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Are you prepared?

Posted on July 02, 2015 in Articles & Frank Taylor & Associates

If you are starting to consider succession planning and have a leasehold practice you really need to ensure the terms and conditions of the lease are fit for a sale.  We see more practices come to the market as leasehold and whilst banks are happy to lend against a lease they do insist the lease has at least seven (ideally ten) years remaining as they will secure the loan around the years left on the lease.  So, if your lease has less than ten years to run now might be a good time to get the term extended without telling the landlord your  succession plans.

If you own the freehold and are your own landlord that will make life much simpler or if you are considering retaining the freehold (possibly to put it into your SIPP) and will be creating a lease you should be clear what your terms will be and you can do this by discussing the property with a chartered surveyor.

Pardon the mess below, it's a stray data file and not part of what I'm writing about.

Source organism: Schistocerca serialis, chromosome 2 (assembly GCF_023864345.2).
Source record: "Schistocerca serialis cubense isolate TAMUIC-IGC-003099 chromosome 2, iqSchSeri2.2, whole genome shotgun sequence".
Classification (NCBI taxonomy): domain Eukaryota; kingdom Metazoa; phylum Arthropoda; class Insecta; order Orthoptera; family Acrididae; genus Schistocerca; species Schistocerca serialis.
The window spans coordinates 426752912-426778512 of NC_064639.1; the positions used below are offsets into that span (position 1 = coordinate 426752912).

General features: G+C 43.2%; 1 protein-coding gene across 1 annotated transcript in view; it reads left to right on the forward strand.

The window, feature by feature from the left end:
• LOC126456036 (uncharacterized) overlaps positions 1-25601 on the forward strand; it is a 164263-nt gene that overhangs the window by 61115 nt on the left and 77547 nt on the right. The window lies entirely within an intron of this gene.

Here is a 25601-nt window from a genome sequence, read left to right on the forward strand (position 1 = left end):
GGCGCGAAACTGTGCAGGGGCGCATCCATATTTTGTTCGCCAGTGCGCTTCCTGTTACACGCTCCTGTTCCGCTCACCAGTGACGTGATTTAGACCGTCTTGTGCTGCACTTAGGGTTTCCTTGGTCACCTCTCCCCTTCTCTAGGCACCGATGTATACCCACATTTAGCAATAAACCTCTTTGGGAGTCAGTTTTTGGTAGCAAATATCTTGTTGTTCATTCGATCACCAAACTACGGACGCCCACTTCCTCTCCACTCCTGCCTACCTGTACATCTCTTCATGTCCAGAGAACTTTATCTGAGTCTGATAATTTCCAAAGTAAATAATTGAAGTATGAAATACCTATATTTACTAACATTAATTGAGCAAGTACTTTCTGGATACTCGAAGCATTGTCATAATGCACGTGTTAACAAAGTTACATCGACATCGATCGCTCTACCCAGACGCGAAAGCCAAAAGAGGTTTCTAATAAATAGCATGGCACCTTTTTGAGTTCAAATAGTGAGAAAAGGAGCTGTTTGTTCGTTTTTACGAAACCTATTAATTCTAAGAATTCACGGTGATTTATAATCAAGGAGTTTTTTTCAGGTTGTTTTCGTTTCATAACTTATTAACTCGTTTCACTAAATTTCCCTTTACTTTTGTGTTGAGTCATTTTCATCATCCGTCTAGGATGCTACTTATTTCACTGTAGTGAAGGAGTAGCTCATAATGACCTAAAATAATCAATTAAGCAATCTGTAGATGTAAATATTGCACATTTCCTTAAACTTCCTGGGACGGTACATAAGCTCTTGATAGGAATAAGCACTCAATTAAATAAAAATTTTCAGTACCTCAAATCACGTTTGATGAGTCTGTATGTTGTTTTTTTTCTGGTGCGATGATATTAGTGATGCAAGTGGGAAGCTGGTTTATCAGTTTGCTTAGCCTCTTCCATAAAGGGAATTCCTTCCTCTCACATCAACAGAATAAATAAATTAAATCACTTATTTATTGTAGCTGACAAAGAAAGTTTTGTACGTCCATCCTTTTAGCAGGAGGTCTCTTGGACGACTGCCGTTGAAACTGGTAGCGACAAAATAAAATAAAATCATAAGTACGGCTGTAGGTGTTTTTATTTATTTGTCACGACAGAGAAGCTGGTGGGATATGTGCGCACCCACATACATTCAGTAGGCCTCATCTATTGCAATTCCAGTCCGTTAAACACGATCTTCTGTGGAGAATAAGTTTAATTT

Where we see issues it is usually from a third party landlord who is either disinterested and not engaging in the process, or may see an opportunity to benefit financially from the sale by holding the principal to ransom. We have recently been involved in a leasehold sale where it was disclosed that the Lease contained a clause stating that on any application for consent to assign, the tenant must first offer to surrender the lease to the Landlord.  When the Landlord realised it was a sale, he insisted on this.  The principal’s lawyer thought the provision was un-enforceable and sought Counsel’s opinion to confirm this (yes, not cheap!) and sadly It wasn’t quite as black and white as they had hoped.  Counsel said that the Landlord could insist that the principal had to offer to surrender the lease to the landlord first, but that if he accepted, the landlord then couldn’t force the principal to actually surrender it, he could however block the assignment. This left a bit of a stalemate and eventually the Landlord did agree to surrender and re-grant the lease, but for a shorter term and with additional changes and whilst all of this was happening the principal was undertaking his usual workload and keeping his practice on track.  The sale was delayed by many weeks and both the seller and the purchaser started to feel the strain.

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